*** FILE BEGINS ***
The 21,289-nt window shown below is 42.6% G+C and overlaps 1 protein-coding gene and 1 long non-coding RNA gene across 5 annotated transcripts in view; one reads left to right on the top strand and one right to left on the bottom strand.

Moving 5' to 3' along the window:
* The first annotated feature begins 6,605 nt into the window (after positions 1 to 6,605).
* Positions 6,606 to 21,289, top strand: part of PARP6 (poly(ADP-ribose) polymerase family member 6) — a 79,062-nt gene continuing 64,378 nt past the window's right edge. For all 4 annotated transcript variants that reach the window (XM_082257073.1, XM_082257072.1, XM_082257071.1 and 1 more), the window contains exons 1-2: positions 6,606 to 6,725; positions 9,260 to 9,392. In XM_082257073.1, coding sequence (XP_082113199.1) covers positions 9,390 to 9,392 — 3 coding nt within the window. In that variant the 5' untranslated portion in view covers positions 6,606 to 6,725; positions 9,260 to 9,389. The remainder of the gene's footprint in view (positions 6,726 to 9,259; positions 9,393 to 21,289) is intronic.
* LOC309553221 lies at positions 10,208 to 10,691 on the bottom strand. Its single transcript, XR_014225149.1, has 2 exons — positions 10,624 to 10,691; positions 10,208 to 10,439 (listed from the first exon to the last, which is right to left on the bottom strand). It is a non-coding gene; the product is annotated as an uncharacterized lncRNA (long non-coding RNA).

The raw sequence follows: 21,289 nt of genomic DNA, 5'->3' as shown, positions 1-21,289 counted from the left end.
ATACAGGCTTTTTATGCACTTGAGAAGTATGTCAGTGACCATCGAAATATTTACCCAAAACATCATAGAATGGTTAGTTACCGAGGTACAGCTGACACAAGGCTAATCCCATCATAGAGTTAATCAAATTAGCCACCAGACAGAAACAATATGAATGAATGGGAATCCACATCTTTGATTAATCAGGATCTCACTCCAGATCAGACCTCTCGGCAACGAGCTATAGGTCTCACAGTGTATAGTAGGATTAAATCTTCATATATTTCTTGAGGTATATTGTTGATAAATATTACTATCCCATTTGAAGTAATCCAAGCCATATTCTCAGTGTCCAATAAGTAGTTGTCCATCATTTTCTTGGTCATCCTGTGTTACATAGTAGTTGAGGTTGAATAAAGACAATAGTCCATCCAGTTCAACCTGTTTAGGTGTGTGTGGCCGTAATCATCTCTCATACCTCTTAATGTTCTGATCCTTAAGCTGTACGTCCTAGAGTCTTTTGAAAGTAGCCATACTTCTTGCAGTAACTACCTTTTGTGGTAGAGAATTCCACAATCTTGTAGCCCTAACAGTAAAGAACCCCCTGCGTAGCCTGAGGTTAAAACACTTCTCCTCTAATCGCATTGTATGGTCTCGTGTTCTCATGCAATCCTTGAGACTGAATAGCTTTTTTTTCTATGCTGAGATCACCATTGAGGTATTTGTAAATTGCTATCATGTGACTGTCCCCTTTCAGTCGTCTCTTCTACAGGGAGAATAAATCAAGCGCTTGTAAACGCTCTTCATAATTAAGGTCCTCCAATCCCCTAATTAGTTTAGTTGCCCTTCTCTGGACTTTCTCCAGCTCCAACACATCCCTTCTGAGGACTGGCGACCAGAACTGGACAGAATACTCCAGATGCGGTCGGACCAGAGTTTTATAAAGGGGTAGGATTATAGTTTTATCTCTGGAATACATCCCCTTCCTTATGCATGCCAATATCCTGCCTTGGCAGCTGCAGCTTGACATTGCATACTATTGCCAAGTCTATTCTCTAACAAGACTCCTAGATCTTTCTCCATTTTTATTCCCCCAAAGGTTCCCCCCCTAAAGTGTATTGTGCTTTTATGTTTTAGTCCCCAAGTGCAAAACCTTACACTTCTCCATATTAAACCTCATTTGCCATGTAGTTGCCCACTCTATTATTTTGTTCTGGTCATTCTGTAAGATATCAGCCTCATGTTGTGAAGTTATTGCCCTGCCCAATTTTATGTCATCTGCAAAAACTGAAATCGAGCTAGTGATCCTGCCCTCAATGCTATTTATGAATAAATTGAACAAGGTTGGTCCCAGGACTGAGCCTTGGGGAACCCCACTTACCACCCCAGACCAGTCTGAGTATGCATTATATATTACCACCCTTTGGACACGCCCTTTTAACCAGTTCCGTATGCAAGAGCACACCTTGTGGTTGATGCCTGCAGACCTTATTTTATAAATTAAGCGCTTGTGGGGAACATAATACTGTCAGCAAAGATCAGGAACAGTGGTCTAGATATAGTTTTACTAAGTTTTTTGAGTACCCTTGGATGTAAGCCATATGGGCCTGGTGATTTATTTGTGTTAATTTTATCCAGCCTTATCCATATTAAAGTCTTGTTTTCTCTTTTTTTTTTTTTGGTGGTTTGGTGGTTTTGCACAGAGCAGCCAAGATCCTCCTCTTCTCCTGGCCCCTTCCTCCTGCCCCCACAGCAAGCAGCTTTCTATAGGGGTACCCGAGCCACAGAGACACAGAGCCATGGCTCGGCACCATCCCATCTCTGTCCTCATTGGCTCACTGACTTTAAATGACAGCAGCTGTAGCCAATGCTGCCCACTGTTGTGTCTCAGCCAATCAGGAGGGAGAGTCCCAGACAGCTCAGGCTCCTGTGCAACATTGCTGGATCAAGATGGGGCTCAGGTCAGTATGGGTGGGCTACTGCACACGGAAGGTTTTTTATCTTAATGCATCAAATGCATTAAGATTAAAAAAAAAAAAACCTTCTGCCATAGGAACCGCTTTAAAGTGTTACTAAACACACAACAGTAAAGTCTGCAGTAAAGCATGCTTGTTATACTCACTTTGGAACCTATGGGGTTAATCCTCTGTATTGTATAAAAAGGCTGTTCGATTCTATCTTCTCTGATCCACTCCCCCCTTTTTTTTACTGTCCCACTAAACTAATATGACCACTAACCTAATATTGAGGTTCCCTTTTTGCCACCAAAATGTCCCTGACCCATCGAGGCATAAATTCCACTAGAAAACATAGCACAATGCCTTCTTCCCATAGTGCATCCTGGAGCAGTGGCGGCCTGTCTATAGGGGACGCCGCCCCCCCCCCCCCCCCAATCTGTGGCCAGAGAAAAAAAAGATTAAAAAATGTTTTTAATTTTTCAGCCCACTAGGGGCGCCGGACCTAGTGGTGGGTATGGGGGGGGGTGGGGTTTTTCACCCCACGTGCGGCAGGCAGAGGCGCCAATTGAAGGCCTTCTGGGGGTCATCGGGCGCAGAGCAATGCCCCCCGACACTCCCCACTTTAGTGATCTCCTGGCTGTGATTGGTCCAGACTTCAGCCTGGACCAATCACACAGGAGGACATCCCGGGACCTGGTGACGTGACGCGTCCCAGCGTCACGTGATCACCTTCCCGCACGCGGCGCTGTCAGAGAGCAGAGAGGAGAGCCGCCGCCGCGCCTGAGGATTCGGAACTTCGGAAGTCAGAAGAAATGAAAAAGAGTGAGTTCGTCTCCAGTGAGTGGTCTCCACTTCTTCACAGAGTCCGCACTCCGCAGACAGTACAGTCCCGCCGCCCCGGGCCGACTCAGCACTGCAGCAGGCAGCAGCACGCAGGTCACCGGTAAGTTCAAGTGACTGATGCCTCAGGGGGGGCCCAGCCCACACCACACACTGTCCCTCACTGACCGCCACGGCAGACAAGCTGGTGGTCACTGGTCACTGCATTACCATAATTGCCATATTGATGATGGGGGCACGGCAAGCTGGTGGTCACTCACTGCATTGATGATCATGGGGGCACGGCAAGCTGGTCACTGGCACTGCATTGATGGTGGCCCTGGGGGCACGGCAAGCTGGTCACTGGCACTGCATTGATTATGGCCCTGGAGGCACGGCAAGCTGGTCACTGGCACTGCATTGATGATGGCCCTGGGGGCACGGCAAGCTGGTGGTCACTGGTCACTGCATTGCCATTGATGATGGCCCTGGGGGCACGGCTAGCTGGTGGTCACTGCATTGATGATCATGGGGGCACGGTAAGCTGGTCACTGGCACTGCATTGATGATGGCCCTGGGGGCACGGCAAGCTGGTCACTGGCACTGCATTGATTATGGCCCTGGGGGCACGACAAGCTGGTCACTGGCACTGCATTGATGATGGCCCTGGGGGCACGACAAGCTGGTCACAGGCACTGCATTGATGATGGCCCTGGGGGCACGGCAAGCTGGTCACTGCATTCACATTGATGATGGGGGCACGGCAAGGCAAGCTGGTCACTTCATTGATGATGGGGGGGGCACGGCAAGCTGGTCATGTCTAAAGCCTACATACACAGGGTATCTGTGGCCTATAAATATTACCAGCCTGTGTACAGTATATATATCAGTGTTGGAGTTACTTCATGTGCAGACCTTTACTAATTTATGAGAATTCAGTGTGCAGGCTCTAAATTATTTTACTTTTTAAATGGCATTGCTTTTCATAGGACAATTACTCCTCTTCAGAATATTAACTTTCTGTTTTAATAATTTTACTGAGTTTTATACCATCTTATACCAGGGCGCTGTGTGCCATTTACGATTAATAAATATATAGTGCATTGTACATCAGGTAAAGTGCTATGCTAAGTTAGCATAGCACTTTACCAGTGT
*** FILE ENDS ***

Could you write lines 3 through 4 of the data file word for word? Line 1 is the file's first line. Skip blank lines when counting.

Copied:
* The first annotated feature begins 6,605 nt into the window (after positions 1 to 6,605).
* Positions 6,606 to 21,289, top strand: part of PARP6 (poly(ADP-ribose) polymerase family member 6) — a 79,062-nt gene continuing 64,378 nt past the window's right edge. For all 4 annotated transcript variants that reach the window (XM_082257073.1, XM_082257072.1, XM_082257071.1 and 1 more), the window contains exons 1-2: positions 6,606 to 6,725; positions 9,260 to 9,392. In XM_082257073.1, coding sequence (XP_082113199.1) covers positions 9,390 to 9,392 — 3 coding nt within the window. In that variant the 5' untranslated portion in view covers positions 6,606 to 6,725; positions 9,260 to 9,389. The remainder of the gene's footprint in view (positions 6,726 to 9,259; positions 9,393 to 21,289) is intronic.